Learn to find the probabilities of independent and dependent events.

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Learn to find the probabilities of independent and dependent events.

Vocabulary independent events dependent events

Events are independent events if the occurrence of one event does not affect the probability of the other. Events are dependent events if the occurrence of one does affect the probability of the other.

Additional Example 1: Classifying Events as Independent or Dependent
Determine if the events are dependent or independent. A. getting tails on a coin toss and rolling a 6 on a number cube B. getting 2 red gumballs out of a gumball machine Tossing a coin does not affect rolling a number cube, so the two events are independent. After getting one red gumball out of a gumball machine, the chances for getting the second red gumball have changed, so the two events are dependent.

Try This: Example 1 Determine if the events are dependent or independent. A. rolling a 6 two times in a row with the same number cube B. a computer randomly generating two of the same numbers in a row The first roll of the number cube does not affect the second roll, so the events are independent. The first randomly generated number does not affect the second randomly generated number, so the two events are independent.

Additional Example 2A: Finding the Probability of Independent Events
Three separate boxes each have one blue marble and one green marble. One marble is chosen from each box. A. What is the probability of choosing a blue marble from each box? The outcome of each choice does not affect the outcome of the other choices, so the choices are independent. In each box, P(blue) = . 12 12 = 18 = P(blue, blue, blue) = 0.125 Multiply.

Additional Example 2B: Finding the Probability of Independent Events
B. What is the probability of choosing a blue marble, then a green marble, and then a blue marble? In each box, P(blue) = . 12 In each box, P(green) = . 1 2 12 = 18 = P(blue, green, blue) = 0.125 Multiply.

Additional Example 2C: Finding the Probability of Independent Events
C. What is the probability of choosing at least one blue marble? Think: P(at least one blue) + P(not blue, not blue, not blue) = 1. In each box, P(not blue) = . 1 2 P(not blue, not blue, not blue) = 12 = 18 = 0.125 Multiply. Subtract from 1 to find the probability of choosing at least one blue marble. 1 – = 0.875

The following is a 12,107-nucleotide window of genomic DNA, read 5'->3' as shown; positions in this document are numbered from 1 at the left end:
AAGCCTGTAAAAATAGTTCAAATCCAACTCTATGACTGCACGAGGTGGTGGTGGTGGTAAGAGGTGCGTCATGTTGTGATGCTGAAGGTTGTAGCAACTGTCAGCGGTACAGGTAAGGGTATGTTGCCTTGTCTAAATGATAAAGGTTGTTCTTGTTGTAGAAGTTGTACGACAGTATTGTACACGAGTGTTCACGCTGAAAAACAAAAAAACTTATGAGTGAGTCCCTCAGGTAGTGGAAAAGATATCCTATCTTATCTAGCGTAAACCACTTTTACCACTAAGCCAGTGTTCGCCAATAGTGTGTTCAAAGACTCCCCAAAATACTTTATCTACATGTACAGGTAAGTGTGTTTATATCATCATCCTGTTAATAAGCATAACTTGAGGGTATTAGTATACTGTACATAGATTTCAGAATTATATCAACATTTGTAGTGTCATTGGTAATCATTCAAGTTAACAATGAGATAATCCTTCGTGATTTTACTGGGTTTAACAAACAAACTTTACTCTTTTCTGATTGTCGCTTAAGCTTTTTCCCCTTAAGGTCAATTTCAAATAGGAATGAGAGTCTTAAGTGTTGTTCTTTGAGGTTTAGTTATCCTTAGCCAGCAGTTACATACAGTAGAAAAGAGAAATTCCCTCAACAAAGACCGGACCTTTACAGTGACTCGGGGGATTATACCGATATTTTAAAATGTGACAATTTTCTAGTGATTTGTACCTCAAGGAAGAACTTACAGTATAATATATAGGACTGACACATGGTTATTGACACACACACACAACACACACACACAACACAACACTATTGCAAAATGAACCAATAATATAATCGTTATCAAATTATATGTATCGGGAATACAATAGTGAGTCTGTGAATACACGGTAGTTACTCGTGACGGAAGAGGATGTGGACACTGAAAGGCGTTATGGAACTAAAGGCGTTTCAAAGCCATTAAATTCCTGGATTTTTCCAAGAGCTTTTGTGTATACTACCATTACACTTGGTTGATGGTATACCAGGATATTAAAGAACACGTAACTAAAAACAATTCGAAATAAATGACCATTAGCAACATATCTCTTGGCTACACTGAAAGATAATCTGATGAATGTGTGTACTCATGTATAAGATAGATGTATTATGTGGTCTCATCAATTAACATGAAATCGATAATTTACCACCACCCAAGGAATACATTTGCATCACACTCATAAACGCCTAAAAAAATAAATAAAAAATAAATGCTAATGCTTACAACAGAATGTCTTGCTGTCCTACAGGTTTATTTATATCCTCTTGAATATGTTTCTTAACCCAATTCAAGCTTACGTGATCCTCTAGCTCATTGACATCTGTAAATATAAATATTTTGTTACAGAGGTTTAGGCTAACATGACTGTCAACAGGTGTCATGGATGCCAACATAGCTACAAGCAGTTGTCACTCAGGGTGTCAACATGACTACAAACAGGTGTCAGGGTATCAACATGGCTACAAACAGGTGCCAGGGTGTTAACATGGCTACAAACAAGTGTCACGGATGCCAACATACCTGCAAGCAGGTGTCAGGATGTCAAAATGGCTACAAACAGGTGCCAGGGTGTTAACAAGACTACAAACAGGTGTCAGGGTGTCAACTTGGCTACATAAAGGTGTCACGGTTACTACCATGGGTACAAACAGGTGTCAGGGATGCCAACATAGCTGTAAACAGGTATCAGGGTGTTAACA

To calculate the probability of two dependent events occurring, do the following:
1. Calculate the probability of the first event. 2. Calculate the probability that the second event would occur if the first event had already occurred. 3. Multiply the probabilities.

Additional Example 3A: Find the Probability of Dependent Events
The letters in the word dependent are placed in a box. A. If two letters are chosen at random, what is the probability that they will both be consonants? 69 = 23 P(first consonant) =

If the first letter chosen was a consonant, now there would be 5 consonants and a total of 8 letters left in the box. Find the probability that the second letter chosen is a consonant. 58 P(second consonant) = 58 23 = 5 12 Multiply. The probability of choosing two letters that are both consonants is 5 12

Additional Example 3B: Find the Probability of Dependent Events
B. If two letters are chosen at random, what is the probability that they will both be consonants or both be vowels? There are two possibilities: 2 consonants or 2 vowels. The probability of 2 consonants was calculated in Example 3A. Now find the probability of getting 2 vowels. Find the probability that the first letter chosen is a vowel. 39 = 13 P(first vowel) = If the first letter chosen was a vowel, there are now only 2 vowels and 8 total letters left in the box.